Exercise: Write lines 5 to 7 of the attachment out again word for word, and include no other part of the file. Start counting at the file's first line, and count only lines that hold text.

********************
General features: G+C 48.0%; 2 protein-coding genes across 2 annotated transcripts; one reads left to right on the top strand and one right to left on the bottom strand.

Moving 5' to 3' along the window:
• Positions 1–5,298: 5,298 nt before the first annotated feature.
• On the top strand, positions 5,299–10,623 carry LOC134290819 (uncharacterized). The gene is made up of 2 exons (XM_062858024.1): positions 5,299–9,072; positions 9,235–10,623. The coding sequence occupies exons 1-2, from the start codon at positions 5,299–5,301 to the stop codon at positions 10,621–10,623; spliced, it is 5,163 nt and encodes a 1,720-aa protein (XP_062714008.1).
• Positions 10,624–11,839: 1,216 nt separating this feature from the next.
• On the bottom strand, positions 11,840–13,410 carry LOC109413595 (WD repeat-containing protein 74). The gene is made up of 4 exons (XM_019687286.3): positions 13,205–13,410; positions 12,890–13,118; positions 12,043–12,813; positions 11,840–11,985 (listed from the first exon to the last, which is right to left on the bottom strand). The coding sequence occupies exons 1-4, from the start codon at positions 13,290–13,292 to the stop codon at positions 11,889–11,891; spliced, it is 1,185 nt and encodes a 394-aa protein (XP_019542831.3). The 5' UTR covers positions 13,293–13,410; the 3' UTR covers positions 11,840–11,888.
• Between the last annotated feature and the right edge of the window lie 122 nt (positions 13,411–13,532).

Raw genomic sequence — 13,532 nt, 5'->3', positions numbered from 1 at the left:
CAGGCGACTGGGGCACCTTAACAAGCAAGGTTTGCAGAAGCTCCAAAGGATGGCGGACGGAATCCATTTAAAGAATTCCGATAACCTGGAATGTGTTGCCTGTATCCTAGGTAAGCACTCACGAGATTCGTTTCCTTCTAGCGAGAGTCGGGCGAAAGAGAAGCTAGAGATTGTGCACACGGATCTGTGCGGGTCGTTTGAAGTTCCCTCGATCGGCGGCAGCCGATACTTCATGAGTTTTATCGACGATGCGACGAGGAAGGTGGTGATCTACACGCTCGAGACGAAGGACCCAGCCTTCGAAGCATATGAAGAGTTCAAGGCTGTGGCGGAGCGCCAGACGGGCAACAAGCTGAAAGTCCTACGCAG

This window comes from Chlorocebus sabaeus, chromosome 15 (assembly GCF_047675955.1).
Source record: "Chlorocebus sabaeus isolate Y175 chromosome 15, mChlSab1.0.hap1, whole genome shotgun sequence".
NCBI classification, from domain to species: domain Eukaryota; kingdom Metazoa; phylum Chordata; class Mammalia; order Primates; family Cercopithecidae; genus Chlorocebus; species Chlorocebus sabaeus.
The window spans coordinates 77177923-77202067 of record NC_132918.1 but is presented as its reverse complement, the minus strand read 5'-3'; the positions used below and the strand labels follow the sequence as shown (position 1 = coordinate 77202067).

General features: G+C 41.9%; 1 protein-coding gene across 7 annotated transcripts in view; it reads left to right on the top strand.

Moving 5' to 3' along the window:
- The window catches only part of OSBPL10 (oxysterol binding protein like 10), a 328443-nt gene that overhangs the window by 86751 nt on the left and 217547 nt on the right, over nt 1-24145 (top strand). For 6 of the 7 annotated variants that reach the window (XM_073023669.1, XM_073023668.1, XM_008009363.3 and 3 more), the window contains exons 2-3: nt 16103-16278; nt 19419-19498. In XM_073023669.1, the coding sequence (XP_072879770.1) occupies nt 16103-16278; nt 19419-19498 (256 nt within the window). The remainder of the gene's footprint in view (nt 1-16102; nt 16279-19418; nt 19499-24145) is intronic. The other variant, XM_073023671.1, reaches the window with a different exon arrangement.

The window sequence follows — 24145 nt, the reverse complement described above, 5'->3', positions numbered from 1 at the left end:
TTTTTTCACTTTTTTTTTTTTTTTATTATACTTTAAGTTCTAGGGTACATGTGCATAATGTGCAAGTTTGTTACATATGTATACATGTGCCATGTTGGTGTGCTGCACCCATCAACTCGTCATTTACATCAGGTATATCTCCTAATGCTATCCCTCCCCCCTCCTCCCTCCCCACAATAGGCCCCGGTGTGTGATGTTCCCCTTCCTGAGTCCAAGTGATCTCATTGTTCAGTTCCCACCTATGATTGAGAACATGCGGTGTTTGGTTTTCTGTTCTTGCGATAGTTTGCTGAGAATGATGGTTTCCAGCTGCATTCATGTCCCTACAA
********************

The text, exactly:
• Positions 10,624–11,839: 1,216 nt separating this feature from the next.
• On the bottom strand, positions 11,840–13,410 carry LOC109413595 (WD repeat-containing protein 74). The gene is made up of 4 exons (XM_019687286.3): positions 13,205–13,410; positions 12,890–13,118; positions 12,043–12,813; positions 11,840–11,985 (listed from the first exon to the last, which is right to left on the bottom strand). The coding sequence occupies exons 1-4, from the start codon at positions 13,290–13,292 to the stop codon at positions 11,889–11,891; spliced, it is 1,185 nt and encodes a 394-aa protein (XP_019542831.3). The 5' UTR covers positions 13,293–13,410; the 3' UTR covers positions 11,840–11,888.
• Between the last annotated feature and the right edge of the window lie 122 nt (positions 13,411–13,532).